1. Green beans*

        A BBQ chicken place may not have anything vegetarian to make. But yeah, you can always call ahead and politely ask if they could make a veg meal for you! (If they have grilled cheese, that’s at least a start. You can make a pretty nice grilled cheese lunch.)

        1. BubbleTea*

          I’d be pretty uncomfortable asking for something off menu at a meat restaurant. I’d be fairly certain they’d cooked it on things that are normally used for meat and I wouldn’t be able to eat it (psychologically). Somewhere that routinely does veggie food will have a separate prep area.

      2. Tau*

        In all honesty, I’d be temped not to call ahead. Have that negotiation at the restaurant in front of all your coworkers. Make it awkward for them. Really drive home the fact that they have insisted on going somewhere where you can’t eat anything. Make them watch you leave if the answer is nope, there’s nothing you can eat. At the moment OP is courteously absenting herself so they don’t have to see the consequences of their decisions and face the fact that they’re excluding a teammate. But I’m vegetarian myself who hasn’t had to deal with this as I live in a very veggie friendly place, and I am incensed on OP’s behalf.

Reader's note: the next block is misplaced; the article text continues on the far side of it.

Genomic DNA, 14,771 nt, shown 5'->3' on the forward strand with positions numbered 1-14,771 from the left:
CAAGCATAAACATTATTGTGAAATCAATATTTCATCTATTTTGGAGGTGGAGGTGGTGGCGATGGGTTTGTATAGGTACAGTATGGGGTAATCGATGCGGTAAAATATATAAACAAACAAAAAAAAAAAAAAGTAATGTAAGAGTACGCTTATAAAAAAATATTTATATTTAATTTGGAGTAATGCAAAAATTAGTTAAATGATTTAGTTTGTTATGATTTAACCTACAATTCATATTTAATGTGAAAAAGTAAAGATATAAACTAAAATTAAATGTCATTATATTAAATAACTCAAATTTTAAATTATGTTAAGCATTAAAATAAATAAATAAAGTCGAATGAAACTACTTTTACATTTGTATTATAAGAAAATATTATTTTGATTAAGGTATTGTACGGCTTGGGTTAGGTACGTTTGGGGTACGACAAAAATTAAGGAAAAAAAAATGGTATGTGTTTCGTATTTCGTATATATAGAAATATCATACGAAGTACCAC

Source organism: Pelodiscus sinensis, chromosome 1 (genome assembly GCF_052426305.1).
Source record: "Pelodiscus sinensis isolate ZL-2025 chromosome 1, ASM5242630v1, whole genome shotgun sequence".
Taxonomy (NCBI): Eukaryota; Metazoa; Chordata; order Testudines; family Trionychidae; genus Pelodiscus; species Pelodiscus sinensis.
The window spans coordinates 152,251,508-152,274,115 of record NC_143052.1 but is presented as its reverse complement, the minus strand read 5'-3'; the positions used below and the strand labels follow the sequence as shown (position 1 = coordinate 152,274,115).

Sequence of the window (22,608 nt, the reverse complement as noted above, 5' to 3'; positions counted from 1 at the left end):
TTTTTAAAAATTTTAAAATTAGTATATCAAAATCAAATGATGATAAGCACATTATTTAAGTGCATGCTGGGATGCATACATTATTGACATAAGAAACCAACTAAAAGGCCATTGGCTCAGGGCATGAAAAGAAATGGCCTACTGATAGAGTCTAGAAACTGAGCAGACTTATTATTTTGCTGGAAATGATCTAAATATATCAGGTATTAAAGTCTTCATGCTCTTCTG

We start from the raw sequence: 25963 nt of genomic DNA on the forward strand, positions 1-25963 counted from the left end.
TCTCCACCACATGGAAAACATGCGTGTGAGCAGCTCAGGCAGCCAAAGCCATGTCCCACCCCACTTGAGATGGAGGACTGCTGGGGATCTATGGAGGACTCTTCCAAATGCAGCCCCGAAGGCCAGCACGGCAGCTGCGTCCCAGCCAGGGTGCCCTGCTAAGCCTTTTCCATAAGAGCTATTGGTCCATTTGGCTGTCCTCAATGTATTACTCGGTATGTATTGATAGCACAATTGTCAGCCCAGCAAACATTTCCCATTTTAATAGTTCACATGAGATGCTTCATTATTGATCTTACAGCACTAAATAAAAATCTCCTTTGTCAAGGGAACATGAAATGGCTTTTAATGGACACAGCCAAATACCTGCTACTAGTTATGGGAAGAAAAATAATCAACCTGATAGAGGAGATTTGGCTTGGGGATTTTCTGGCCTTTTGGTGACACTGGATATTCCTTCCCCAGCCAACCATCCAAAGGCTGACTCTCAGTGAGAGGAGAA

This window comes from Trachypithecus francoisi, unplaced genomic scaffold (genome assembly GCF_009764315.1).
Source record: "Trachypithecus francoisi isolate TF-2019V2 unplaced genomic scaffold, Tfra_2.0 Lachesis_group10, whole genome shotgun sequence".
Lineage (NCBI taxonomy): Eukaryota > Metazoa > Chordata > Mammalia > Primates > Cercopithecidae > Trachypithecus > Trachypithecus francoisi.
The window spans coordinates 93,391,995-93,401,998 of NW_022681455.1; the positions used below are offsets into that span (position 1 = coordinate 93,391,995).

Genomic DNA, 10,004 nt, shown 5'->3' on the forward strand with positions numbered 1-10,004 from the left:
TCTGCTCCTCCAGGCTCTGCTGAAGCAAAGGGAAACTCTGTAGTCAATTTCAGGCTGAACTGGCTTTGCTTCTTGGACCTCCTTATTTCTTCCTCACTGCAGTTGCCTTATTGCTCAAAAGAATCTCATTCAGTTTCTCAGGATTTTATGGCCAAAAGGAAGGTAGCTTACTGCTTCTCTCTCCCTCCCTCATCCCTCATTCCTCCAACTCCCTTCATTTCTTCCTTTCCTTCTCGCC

1. Perfectly Particular*

          For a vegetarian in meat country, there is a high risk that this would just make the coworkers roll their eyes and label her as difficult/attention-seeking. This may also be why there is no consideration given for places with veggie options. (But seriously – how hard would it be to go to a pasta place every now and again?).

          Calling ahead or bringing her own lunch without making a fuss about it will be the safest way for OP to get the social benefit, not have extra work dumped on her, and not be further alienated.

          1. Lizard*

            This. Making a scene at the restaurant is highly likely to backfire against OP & just isn’t the best way to handle this. Bringing a lunch, or eating something before would work better… so would discussing what’s up with the consistent lunch choices with individual members of their team before the group heads out. If the boss doesn’t care, it might be easier to chip away at the resistence 1:1 with friendly co-workers.

        2. BethDH*

          A lot of BBQ restaurants in my area you order (and pay) at the counter then someone delivers them to your table. That was honestly what made them so good for groups!
          Of course, we did find ones that had lots of vegetarian options. It was North Carolina, so there were ones that cooked everything in pork fat, but there were also plenty that had jackfruit barbecue and some vegetarian sides, plus of course biscuits and hush puppies — still a limited selection compared to meat eaters, but at least the vegetarians and those with restrictions against pork had options that weren’t totally othering.